Winter Snowmelt Begins Filling SCE’s Reservoirs

Fishermen, boaters and other summer visitors to the lakes are reminded to exercise safety around dams.
Photo Credit: Sher Beard

The Sierra snowpack that feeds Southern California Edison’s Big Creek hydroelectric system was 150% of normal this year, assuring the utility there will be plenty of runoff to support summer recreation at its reservoirs.

That’s a far cry from four years ago when the Sierra was suffering through a five-year drought that left many reservoirs studded with boulders on dry lake beds. The annual High Sierra Regatta at Huntington Lake was canceled an unheard of two years in a row due to low water levels.

But this year, after a so-so 2018 snow year, the Sierra was the target of several atmospheric rivers that brought storm after snowy storm, assuring a healthy snowpack to feed the waterways that provide hydroelectric power to SCE and to the farmers and water agencies in the San Joaquin Valley below.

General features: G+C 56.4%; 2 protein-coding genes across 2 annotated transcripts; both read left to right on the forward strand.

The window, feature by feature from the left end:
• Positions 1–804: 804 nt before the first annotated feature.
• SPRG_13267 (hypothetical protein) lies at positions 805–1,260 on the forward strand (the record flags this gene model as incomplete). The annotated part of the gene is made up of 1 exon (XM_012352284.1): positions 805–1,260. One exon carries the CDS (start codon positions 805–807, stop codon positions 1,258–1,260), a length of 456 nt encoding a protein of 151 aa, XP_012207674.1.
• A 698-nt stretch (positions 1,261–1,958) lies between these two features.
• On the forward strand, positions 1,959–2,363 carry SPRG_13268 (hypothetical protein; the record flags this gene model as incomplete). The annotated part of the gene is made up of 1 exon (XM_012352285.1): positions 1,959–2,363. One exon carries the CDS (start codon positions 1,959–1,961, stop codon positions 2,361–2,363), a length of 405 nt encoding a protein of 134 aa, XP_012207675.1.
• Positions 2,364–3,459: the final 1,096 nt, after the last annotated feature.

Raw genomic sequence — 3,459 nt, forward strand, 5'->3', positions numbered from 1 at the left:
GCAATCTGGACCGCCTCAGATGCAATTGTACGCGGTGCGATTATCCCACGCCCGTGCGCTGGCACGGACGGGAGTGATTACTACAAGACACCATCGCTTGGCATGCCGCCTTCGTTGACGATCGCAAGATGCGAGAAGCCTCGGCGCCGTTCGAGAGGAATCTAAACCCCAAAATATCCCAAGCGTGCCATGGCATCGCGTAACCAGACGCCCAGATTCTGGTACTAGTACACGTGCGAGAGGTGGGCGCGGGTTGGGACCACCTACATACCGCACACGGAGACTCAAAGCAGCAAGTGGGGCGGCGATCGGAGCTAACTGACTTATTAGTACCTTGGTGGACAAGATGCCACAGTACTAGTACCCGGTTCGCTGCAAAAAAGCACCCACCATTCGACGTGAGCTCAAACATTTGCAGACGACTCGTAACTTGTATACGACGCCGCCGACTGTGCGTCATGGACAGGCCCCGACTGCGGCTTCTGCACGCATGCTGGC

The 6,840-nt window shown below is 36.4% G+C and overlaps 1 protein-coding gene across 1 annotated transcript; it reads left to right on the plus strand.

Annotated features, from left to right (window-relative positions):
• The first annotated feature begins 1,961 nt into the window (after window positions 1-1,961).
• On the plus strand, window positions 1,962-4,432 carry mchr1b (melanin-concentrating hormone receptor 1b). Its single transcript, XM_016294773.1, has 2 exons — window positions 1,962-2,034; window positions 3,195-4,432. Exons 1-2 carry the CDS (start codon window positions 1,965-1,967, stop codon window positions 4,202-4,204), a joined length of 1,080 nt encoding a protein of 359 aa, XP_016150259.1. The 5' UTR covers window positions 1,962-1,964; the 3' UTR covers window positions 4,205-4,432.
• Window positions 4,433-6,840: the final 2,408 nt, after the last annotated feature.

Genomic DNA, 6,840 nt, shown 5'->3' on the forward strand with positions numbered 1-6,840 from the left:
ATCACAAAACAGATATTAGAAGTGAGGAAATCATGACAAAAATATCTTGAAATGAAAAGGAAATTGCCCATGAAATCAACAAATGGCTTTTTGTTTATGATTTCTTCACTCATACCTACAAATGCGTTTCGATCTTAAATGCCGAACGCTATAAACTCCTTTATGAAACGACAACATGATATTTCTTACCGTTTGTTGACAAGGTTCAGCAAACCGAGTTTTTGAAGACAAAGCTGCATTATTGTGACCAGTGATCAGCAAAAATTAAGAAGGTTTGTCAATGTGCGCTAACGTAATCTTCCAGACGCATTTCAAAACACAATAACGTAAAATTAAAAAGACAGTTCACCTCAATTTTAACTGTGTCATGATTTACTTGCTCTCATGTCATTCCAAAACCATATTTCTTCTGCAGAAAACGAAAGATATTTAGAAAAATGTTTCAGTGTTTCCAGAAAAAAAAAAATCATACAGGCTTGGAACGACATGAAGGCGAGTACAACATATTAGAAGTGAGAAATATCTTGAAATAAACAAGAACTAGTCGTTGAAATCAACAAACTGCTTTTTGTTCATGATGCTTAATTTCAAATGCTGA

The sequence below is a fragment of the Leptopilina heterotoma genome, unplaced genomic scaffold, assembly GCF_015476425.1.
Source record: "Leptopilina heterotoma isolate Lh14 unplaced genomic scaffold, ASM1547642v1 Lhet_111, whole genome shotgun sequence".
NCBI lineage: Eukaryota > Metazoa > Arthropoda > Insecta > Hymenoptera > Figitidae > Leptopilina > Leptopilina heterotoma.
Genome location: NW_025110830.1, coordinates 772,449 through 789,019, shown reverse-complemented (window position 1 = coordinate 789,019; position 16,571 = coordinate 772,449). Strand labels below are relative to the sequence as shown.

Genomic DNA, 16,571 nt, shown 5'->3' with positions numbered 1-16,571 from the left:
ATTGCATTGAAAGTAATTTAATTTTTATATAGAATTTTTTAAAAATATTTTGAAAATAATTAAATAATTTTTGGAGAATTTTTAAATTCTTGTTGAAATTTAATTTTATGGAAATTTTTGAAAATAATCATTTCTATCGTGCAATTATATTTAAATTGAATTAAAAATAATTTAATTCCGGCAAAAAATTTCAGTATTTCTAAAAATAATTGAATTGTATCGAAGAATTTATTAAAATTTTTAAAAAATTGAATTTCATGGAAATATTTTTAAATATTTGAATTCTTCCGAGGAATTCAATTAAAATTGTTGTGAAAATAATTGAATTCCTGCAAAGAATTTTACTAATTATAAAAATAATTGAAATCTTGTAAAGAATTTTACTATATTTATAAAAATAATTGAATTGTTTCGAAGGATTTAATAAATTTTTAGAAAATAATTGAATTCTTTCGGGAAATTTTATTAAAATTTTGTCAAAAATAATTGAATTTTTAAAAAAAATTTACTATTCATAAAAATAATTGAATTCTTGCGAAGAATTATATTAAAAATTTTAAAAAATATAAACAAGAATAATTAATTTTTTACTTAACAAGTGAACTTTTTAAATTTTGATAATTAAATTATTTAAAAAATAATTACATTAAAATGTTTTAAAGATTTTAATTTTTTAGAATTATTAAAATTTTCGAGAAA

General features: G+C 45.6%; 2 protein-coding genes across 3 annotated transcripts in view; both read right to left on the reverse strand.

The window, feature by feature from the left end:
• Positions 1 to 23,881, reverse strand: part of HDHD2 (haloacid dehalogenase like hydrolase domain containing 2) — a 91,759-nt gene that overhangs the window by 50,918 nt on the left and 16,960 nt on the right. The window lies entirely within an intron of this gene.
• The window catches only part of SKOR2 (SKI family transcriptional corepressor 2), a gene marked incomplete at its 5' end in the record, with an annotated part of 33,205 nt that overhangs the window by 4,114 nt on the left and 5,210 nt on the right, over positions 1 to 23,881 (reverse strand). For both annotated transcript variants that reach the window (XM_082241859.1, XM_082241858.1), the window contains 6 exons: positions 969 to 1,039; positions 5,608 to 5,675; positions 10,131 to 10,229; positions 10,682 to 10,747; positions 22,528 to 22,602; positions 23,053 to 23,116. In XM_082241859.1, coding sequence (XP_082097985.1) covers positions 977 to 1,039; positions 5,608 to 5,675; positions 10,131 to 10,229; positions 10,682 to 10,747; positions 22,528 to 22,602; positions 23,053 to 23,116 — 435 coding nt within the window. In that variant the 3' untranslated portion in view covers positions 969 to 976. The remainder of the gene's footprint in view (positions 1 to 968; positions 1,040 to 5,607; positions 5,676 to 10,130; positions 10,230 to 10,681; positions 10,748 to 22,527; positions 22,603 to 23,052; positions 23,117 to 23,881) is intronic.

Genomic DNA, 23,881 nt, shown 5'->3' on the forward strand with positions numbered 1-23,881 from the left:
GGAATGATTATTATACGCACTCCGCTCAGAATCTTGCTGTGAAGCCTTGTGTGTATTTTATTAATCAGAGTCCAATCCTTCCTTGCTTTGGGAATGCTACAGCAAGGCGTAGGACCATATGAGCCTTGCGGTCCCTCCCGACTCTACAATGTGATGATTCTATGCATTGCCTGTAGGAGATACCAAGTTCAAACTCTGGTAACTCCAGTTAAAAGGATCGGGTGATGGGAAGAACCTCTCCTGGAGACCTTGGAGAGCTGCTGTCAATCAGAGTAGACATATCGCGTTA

“We’ve got plenty of water and we are in good shape leading into this summer,” said Andrew McMillan, a senior advisor at SCE’s Western Operation’s office in Big Creek.

Water pours through SCE's Mammoth Pool Reservoir in the Sierra.
Water pours through SCE's Mammoth Pool Reservoir in the Sierra.

Visitors to SCE’s reservoirs earlier in the spring may have been concerned because of the low water levels, but McMillan said the lake levels were lower than normal this year to provide storage for sudden runoff. The reservoirs are filling now for the summer recreation season.

However, he noted the water is from snow runoff, so it will be extremely cold for those playing in or around it.

That is just one of the safety tips for visitors to reservoirs around dams. May 31 marks Dam Safety Awareness Day, a national commemoration of the tragedy caused by the failure of the South Fork Dam near Johnstown, Pennsylvania, in 1889, which claimed more than 2,200 lives. 

As the summer recreation season approaches, here are some other tips for staying safe around dams:

  • Never swim immediately above a dam or dive from a dam structure. Dangerous currents can pull you through the dam or against flow structures.
  • Never fish, boat or swim below a dam because water levels and flows can change quickly.
  • Keep personal watercraft and boats clear of dams.
  • Stay outside of booms and away from all dam structures.
  • Never sunbathe, picnic or camp in an area that may flood because of dam operations.